The numerator is adjusted for any changes in net income or preferred dividends that would have occurred if the additional common shares had been issued.

Neither the numerator nor denominator is affected by anti-dilutive securities.

Multiple Presentations

Under certain circumstances, GAAP requires a firm to present more than one EPS figure. Depending on the materiality of the effects on the numerator and denominator, the firm may have to present these figures:

  1. Simple EPS
  2. Both primary and fully diluted EPS

Examples

The example below shows that the disclosures provided by the Fruehauf Corporation include both primary and fully diluted EPS.
Fruehauf Corporation Data

The other example shown below indicates that Enserch Corporation chose to report several details about its income on a per-share basis.

Enserch Corporation Data

Frequently Asked Questions

What is an EPS?

EPS stands for earnings per share. Essentially it is just what the name says, how much money was earned over a certain period of time by each share that was outstanding at that time. There are various ways to calculate this, but in general there are three main ones: 1) basic EPS 2) diluted EPS 3) fully diluted EPS.

What is basic EPS?

Basic EPS is what you would get if you simply divided the earnings for a period of time by the number of common shares outstanding during that same period (or over some specific time interval). Sometimes companies can have other types of securities on top of their common stock, and those can have an effect on the EPS figure.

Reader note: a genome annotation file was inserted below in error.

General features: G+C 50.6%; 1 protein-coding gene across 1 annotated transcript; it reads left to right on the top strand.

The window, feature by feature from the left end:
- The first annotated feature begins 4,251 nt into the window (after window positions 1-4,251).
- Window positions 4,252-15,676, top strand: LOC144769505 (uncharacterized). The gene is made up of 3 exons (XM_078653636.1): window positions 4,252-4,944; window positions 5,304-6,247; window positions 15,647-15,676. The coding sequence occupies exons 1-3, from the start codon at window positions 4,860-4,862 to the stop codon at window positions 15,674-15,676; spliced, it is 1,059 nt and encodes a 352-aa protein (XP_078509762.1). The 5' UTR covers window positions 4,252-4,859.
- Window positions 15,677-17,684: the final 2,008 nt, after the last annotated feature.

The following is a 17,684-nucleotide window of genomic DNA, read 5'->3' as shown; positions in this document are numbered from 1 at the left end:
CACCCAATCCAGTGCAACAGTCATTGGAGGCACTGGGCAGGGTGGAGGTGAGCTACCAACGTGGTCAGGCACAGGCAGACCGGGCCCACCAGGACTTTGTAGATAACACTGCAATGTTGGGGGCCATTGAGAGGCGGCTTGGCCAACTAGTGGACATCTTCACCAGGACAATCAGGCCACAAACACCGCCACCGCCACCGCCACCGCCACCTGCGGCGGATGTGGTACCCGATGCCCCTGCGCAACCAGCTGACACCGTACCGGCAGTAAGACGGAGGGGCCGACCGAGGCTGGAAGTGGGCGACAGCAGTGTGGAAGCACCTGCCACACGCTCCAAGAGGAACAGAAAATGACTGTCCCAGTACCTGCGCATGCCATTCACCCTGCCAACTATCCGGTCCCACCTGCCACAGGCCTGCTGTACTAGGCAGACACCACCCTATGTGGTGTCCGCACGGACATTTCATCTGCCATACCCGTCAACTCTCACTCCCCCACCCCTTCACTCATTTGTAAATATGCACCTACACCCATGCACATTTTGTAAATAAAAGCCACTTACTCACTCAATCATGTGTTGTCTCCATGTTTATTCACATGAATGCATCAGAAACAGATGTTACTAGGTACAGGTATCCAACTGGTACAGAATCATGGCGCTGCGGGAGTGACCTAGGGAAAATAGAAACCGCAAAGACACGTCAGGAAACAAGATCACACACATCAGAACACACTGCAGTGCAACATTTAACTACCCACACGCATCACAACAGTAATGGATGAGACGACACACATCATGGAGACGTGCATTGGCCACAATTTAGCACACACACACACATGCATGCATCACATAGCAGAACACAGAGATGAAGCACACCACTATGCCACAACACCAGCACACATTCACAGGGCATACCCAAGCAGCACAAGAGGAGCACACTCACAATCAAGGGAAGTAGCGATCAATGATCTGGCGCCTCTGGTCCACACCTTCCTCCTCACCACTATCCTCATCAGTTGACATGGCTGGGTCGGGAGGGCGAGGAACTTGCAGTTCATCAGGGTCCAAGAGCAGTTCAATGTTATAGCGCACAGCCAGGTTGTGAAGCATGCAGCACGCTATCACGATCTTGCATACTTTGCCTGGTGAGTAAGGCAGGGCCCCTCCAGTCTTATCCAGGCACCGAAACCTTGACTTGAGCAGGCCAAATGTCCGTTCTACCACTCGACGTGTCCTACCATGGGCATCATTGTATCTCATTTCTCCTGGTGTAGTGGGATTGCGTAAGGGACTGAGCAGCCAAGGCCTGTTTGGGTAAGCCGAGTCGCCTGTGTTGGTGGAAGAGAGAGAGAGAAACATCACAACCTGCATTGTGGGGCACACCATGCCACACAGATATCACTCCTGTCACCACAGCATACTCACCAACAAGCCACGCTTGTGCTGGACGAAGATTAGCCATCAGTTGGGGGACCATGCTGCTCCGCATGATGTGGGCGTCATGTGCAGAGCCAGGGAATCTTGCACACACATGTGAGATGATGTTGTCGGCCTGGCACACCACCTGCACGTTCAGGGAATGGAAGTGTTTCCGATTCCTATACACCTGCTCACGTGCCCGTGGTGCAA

What is diluted EPS?

Diluted EPS is basically the same thing as basic EPS, but it takes into account all possible securities that could be outstanding. This can include stock options, convertible debt, warrants, and other securities that could be exercised at some point during the period of interest (the "period of interest" is usually defined as a year unless otherwise noted).

What is fully diluted EPS?

Fully diluted EPS takes into account all possible securities that could be outstanding over the entire period of interest. This means that it includes data in its calculation for securities that are not in existence at all during the period being considered, but have the potential to come into existence in the future.

What are anti-dilutive securities?

Anti-dilutive securities are simply those which would have a negative effect on EPS. If there is a certain number of them outstanding during the period of interest, they will cumulatively decrease the amount of EPS that you get because if you were to add up all of the shares and multiply it by the earnings during the period of interest, their presence could potentially change the outcome of that calculation.

True is a Certified Educator in Personal Finance (CEPF®), author of The Handy Financial Ratios Guide, a member of the Society for Advancing Business Editing and Writing, contributes to his financial education site, Finance Strategists, and has spoken to various financial communities such as the CFA Institute, as well as university students like his Alma mater, Biola University, where he received a bachelor of science in business and data analytics.

To learn more about True, visit his personal website, view his author profile on Amazon, or check out his speaker profile on the CFA Institute website.